That's millions of pounds of prey. Yet neither wolves nor Indian wild dogs roam here. The resident sloth bears dine on termites and vegetation, while leopards favor the surrounding hillside forests for hunting. When the hog deer snort in alarm or the buffalo all swing their crescent-horned heads to stare toward the same patch of grass, what's coming is most likely striped and orange with paws the size of plates.
It was the deer's suddenly raised tails that tipped me off: tiger time. One had moved into the opening around a drying lake just a stone's throw from me, but I couldn't find it. I was looking too low to the ground. The first thing I saw were legs. Then I was staring at a cat that loomed over the tallest deer, weighed 500 pounds, and looked made of flames. Then the hunter and the hunted vanished, leaving me to stare again into the sun-dappled stalks that had framed the tiger's silhouette for just a moment.
In the face of widespread deforestation and poaching, coupled with weak protection at many reserves, the majority of India's tigers have disappeared over the past 25 years. Yet they seem to be thriving within Kaziranga. The official estimate is now 90 to a hundred, composing what may be the densest concentration in the world today.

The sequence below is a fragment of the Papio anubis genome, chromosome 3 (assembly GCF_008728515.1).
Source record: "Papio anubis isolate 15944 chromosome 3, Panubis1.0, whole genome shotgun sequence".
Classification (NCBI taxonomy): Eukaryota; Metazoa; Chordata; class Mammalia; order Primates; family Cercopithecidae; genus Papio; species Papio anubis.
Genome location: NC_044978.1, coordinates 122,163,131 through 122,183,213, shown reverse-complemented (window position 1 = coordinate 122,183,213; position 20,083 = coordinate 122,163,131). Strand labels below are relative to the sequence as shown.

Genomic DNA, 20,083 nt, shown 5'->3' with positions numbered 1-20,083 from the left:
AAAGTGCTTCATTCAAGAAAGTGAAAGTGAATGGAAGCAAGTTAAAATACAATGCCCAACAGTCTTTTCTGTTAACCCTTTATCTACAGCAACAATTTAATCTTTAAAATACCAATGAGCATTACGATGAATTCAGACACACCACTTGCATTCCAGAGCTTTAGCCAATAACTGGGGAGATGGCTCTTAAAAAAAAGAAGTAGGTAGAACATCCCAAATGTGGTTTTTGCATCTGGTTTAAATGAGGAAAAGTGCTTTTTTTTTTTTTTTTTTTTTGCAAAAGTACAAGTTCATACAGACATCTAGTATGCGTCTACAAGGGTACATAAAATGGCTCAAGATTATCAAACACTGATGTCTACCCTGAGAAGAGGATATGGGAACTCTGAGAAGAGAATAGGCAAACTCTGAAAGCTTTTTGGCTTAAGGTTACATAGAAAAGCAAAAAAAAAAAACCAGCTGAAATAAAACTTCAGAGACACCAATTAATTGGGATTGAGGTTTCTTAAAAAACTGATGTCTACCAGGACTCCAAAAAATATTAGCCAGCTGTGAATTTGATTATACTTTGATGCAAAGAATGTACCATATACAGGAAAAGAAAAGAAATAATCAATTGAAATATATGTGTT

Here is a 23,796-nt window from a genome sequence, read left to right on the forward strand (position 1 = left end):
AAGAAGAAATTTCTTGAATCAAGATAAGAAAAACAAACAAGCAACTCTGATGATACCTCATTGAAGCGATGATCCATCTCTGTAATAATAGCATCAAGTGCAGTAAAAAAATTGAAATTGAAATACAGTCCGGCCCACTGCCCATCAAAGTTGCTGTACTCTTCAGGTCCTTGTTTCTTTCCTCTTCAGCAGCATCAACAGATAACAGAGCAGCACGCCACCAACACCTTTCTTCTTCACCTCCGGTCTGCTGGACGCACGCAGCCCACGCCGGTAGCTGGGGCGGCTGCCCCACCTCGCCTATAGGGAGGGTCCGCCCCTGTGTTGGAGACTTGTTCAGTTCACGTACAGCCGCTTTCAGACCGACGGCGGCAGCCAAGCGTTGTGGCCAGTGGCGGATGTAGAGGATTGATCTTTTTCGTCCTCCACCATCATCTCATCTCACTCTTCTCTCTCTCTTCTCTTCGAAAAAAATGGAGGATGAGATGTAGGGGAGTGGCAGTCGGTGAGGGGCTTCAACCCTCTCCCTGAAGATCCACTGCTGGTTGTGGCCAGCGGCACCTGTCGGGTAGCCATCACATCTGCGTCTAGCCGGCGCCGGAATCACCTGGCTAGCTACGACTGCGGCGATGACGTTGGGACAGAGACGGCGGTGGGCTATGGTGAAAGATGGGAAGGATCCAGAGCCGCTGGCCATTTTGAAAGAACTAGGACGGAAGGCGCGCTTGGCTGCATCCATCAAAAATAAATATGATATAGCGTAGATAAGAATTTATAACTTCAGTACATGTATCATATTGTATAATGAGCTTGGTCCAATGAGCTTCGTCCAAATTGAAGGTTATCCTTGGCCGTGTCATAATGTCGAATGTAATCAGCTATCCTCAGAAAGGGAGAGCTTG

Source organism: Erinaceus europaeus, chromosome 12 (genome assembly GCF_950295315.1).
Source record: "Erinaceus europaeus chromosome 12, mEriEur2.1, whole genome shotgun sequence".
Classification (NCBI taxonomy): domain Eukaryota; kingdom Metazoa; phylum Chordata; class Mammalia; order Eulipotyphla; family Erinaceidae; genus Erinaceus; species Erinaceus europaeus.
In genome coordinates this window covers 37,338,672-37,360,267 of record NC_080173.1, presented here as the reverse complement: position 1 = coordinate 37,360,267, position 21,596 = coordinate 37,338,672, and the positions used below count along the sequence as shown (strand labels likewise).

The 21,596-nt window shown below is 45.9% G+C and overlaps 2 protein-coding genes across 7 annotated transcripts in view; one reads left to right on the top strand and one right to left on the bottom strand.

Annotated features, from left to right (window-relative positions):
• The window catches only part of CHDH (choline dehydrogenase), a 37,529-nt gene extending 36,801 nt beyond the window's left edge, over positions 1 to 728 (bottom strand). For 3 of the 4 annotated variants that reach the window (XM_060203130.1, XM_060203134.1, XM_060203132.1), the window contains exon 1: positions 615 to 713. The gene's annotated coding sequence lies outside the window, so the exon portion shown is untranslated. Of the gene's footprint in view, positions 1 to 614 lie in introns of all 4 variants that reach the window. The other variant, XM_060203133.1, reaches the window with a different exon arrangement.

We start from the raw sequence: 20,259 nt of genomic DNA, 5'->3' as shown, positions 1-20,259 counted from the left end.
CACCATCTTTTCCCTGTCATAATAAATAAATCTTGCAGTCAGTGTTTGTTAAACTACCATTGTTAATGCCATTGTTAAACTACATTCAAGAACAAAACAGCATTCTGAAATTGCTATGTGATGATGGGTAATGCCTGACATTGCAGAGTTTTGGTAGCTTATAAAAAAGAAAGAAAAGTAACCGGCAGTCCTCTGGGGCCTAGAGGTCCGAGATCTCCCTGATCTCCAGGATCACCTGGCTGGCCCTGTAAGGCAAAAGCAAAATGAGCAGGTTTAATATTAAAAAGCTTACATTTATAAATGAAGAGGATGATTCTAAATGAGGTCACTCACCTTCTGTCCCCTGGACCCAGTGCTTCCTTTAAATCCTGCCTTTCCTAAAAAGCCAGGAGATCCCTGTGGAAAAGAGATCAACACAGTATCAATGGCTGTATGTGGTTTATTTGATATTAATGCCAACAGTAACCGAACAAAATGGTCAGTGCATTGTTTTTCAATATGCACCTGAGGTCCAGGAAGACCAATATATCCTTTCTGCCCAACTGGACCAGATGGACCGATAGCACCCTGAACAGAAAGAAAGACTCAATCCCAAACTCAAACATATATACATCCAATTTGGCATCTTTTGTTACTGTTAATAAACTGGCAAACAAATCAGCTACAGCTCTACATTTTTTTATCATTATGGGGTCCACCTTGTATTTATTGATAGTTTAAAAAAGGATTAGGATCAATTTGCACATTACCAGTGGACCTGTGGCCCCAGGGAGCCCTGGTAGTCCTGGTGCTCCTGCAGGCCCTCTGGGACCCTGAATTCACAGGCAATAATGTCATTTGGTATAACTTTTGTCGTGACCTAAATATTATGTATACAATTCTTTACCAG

What's so right about the park that it can pack this many big animals into a modest-size area? The answer flows from the river. Beginning high in Tibet, the Brahmaputra runs east for about 700 miles, draining the north side of the Himalaya before making a U-turn to continue 500 miles through India and Bangladesh. When the summer monsoon adds torrential rains to the watershed, the river spills out over the valley. By the time the surge recedes, it will have coated the floodplain with a fresh layer of nutrient-charged silt. Sedges and a variety of tallgrasses arise from the muck in luxuriant profusion. Their specialty is converting sunlight into nonwoody tissues loaded with starch; that is, into vast fields of high-energy food—fields that grow 20 feet high.
We think of forests as the places in the subtropics with the most wildlife and the greatest need for conservation. But the tallgrass habitats of alluvial plains are richer in large native animals and far more rare. The park has meadows of naturally short grasses too, and the throngs of creatures visible on those open savannas rival scenes from the most famous African parks.
On slightly higher ground, trees such as Indian lilac form airy forest canopies roped with vines. Rhesus macaques troop past the buttressed trunks. Parakeets and great hornbills decorate the branches. Cup your ears, and the voices of hundreds of other bird species swell from the shadows like a distant crowd cheering.